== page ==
Many of the tasks that need to be accomplished on board the ISS are repetitive, and have been assigned to an actual "robot helper" on board. Who knew??!! One activity the robot cannot assist with, however, is exercise. Each astronaut MUST do their obligatory exercise on the ISS, perhaps on the treadmill or stationary bicycle. This is because the human body loses muscle and bone in weightlessness. Thanks to early medical evaluations done on the first mammals and humans put into space, this information was the impetus for the medical profession realizing that exercise was a necessary component for the treatment of osteoporosis.
In addition to the name "Wernher von Braun" being synonymous with the Rocket Center Museum, his name is also on the Huntsville, Alabama Convention Center. This photo shows me and my "astronaut buddy", as I attended a travel conference at the convention center. For information on event at the Von Braun Center, as well as general visitor information about the area, click on www.huntsville.org .
It was Wernher von Braun who developed the idea of a "Space Camp" that would train youngsters in field of science and space technologies, as well as help their mental development, the same way sports camps aim at improving physical development. These teenagers were observed in their dining room, as I toured the facilities. Fortunately, the food the astronauts are issued on board the ISS has progressed from the totally freeze-dried menus of the early days. The food still has to be somehow confined, or else it would "wander off" and cause safety hazards of all sorts. The NASA nutrition team has learned that prolonged microgravity dulls the taste buds, so spicy foods are a frequent menu item on board the ISS.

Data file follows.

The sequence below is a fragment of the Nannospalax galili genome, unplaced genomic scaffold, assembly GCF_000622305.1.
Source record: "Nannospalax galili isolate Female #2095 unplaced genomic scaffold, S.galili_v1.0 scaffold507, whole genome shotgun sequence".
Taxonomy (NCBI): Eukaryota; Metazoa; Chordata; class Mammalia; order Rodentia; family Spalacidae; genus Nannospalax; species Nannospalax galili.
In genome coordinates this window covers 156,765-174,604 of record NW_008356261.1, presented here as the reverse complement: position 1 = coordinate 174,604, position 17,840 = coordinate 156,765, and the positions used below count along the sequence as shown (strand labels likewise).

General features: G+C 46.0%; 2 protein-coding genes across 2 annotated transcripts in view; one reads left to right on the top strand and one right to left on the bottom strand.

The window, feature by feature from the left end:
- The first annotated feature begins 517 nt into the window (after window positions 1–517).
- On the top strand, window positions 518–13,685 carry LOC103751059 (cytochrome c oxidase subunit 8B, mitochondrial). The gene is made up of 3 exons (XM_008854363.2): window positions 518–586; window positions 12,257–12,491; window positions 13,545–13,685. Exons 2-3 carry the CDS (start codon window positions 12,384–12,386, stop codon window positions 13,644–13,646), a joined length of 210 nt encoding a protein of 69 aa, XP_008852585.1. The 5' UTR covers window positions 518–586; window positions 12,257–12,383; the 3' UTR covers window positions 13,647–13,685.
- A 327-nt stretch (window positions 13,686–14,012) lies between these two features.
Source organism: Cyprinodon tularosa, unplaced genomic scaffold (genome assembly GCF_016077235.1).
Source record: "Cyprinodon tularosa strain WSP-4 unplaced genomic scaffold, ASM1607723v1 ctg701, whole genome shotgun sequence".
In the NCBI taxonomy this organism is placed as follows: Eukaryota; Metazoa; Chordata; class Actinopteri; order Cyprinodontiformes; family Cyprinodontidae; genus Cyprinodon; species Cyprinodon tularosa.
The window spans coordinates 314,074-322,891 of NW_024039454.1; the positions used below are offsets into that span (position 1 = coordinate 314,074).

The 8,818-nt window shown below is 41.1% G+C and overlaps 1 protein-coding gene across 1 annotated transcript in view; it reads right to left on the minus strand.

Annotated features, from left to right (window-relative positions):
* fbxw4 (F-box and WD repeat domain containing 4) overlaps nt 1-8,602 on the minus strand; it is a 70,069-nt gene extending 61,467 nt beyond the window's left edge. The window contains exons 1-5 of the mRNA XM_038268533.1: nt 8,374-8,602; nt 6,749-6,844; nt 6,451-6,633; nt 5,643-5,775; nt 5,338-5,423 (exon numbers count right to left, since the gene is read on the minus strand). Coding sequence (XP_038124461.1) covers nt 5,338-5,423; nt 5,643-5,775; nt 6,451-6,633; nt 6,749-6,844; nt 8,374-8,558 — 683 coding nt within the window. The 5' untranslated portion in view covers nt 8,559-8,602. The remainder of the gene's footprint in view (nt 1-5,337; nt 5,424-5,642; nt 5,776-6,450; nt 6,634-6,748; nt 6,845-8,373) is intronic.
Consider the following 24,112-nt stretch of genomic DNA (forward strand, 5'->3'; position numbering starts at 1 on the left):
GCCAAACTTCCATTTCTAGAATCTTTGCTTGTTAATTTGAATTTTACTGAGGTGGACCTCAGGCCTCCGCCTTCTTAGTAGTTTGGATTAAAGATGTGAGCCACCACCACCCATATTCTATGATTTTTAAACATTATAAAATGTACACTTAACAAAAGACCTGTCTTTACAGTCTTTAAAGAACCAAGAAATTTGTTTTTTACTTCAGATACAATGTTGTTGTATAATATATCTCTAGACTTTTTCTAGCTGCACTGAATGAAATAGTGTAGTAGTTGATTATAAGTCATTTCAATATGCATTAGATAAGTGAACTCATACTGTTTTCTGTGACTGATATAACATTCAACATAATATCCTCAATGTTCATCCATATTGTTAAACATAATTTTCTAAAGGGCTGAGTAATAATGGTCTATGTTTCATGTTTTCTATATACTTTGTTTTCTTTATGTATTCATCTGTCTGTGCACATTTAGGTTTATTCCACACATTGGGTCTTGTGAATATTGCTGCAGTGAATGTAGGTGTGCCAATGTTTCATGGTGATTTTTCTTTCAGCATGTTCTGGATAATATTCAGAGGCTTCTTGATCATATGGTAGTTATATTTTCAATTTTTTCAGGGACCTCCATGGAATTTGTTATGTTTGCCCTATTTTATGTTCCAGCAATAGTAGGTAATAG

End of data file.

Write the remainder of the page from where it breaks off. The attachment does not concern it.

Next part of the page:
The book cover shown in this photo references Wernher von Braun, so as a reminder to those readers who were born after his death, he was an aerospace engineer and space architect, credited with inventing the V-2 rocket for Germany, and the Saturn V rocket for the USA. After World War II, he was moved from Germany to the US, along with 1500 other scientists , engineers, and technicians, in "Operation Paperclip". They developed rockets that launched the first US space satellite, Explorer 1, and the Apollo program manned lunar landing. His group later became NASA (National Aeronautic and Space Administration).
The actual desk that Wernher von Braun used, as well as a replica of his office, is on display at the museum in Huntsville. I find it interesting to note that he converted to evangelical Christianity at Fort Bliss, Texas in 1946. Afterwards, he spoke and wrote about the complementary aspects of science and religion, the afterlife of the soul, and his belief in God. He is quoted as saying, "The farther we probe into space, the greater my faith." In fact, he has the scripture reference on his gravestone of Psalm 19:1 . That is the verse that says, "The heavens declare the glory of God; and the firmament showeth his handiwork." (Knowing that such a famous scientist put a scripture reference on his memorial stone, made me feel better about the fact that I included a scripture reference on my memorial stone as well: It says "a TURNER to Matthew 6:33" My son told me he was amused that I included a pun on my permanent marker---but it is the story of my life!)
I referenced Matthew 6:33, because it is the foundational verse for a healthy living program I am involved in, called First Place 4 Health ( www.FirstPlace4Health.com ). One of the components of healthy living is keeping one's mind healthy, which we try to do by scripture memorization. The verse I am currently working on memorizing is from Matthew 25:23 which reads, His master replied, "Well done, good and faithful servant! You have been faithful with a few things; I will put you in charge of many things. Come and share your master's happiness." I took this photo of a newspaper clipping at the museum that shows how Werhner von Braun praised all the workers involved in the space project. Before I went to Huntsville, one of my friends here at home, told me she used to live and work in Huntsville, Alabama, in the space/rocket industry during the tenure of Wernher von Braun. She says she has a framed certificate, signed by him, in recognition of her work there. Based on her comments about how much that certificate of recognition meant to her, and how this article illustrates that Dr. Werhner von Braun could see the value in praising a job well done, it makes me want to focus on the importance of hearing those words spoken by our Heavenly Father, when our days on this earth have ended. Now that is a greeting that will give me "MILES OF SMILES"! Tricia